Reduced costs for managing products with quality issues estimated possible saving: 11%): Digital systems provide automated, paperless documentation of rejected products, facilitating compliance and reducing re-work when potential food safety hazards are identified promptly.

Reduced audit and compliance management costs (estimated possible saving: personnel costs: 35%, in fines up to 100%): Continuous monitoring by digital systems leads to compliance-related data capture, streamlining the preparation of audit reports and minimising errors. This results in significant personnel cost savings and reduces the risk of fines.

The full calculations behind these examples can be found in Annex A, Mettler-Toledo Food Safety Digital Maturity Whitepaper.

While quantifiable benefits directly impact the bottom line, the digitalization of food safety processes brings additional advantages that are equally vital, but harder to measure. These include:

Complete traceability and timely recalls: Digital maturity enables comprehensive traceability, leading to quick and targeted product recalls. This not only reduces costs and wasted resources but also protects brand reputation and supply chain relationships.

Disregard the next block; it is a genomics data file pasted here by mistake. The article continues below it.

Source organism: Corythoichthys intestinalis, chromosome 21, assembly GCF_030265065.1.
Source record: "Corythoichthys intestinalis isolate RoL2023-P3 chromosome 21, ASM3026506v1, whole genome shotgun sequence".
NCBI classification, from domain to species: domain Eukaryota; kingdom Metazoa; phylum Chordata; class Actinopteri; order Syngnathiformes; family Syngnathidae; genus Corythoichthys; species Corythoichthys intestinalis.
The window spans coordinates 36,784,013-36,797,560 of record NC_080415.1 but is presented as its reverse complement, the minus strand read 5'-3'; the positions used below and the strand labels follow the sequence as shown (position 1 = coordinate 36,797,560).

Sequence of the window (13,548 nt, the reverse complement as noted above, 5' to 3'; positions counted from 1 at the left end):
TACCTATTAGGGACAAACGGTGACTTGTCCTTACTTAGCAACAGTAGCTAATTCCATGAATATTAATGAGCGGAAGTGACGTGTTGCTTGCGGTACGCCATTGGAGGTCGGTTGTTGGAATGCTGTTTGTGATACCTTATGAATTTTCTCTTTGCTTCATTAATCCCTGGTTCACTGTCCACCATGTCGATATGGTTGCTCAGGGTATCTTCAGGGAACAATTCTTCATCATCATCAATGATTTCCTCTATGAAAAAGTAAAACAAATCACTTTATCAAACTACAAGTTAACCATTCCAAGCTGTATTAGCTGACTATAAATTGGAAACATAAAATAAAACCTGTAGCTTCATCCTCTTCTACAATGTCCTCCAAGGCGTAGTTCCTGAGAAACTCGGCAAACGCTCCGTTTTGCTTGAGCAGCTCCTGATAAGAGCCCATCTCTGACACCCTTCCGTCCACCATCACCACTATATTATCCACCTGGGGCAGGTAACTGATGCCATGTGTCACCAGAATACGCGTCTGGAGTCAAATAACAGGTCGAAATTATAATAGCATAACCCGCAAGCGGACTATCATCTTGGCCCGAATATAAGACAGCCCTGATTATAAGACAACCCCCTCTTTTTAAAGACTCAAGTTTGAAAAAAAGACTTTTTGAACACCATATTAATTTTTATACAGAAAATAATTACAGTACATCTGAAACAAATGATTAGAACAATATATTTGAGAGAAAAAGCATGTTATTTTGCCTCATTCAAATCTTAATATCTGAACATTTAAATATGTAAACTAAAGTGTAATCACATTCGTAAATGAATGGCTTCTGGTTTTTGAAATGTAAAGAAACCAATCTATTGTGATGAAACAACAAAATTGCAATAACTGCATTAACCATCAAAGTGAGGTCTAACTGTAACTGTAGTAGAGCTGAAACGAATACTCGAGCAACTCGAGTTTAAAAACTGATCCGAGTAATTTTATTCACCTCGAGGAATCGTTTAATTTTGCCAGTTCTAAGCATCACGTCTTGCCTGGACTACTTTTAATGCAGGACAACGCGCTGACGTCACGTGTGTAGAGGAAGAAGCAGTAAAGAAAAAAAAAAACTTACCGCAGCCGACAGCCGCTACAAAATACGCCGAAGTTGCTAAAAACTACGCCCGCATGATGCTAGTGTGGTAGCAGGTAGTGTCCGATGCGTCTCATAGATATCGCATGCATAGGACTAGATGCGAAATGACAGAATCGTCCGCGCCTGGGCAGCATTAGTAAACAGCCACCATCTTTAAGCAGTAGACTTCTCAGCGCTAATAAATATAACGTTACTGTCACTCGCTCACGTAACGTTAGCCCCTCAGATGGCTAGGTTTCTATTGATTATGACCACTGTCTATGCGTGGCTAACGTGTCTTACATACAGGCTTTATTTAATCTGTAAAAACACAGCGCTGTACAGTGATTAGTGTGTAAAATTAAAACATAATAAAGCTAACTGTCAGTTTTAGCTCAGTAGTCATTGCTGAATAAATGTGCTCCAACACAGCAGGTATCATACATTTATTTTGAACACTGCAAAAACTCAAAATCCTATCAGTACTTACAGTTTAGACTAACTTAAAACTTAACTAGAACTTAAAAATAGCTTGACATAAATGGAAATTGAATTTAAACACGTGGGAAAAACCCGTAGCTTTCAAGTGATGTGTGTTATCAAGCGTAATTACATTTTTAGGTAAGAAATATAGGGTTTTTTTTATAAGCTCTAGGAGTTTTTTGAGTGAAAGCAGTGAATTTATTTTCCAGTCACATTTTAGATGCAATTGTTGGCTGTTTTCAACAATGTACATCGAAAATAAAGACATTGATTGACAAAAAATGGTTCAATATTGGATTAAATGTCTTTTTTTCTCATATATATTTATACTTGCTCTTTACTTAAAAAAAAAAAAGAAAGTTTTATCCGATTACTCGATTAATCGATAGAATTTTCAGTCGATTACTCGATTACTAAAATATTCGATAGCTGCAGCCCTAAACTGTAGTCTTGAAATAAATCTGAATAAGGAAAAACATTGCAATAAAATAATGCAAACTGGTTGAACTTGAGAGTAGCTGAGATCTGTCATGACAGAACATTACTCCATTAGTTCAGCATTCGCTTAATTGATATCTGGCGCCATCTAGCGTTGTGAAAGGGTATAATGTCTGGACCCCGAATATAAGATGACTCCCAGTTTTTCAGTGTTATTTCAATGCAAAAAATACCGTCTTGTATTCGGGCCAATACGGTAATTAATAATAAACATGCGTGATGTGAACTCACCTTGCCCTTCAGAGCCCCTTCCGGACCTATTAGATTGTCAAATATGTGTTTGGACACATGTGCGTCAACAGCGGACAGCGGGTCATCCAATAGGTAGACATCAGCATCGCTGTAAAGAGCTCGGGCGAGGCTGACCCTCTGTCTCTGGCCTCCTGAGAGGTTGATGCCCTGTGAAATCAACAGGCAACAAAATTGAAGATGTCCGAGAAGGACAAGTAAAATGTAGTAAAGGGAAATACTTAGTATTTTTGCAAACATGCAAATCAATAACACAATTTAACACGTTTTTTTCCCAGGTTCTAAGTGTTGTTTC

Confidence in product quality: Continuous monitoring through digital technology instils confidence in product quality, providing instant insights into overall operational performance. Operations and Quality Assurance managers can make more informed and timely decisions, contributing to enhanced product quality.

A collective journey

For food manufacturers and supply chain partners, achieving digital maturity requires a collaborative endeavour. The journey holds various stages, each illustrating how data can be collected and leveraged within the food supply chain.

In the field during the picking stage, for example, digital records encompass soil treatment details, geo-data systems and weighing systems, thereby enriching traceability and transparency. Moving to logistics and warehouse operations, particularly in dispatch and receiving, digital records cover transport specifics, testing procedure and quality control processes, offering a streamlined approach to compliance and traceability.

Within processing plants undergoing multiple transformations, digital records encompass the origin, processing and testing procedures, offering transparency, traceability and better compliance. In packaging and quality control, digital records are pivotal, capturing processes related to packaging and product inspection, contributing significantly to traceability and transparency.

As products proceed through logistics and warehousing in the dispatch phase, streamlined digital documentation, product verification and digital records of transport collectively offer robust traceability. Finally, at the retail stage during receiving and selling, a comprehensive digital view of supply chain compliance, covering product verification and storage, fosters traceability and compliance support.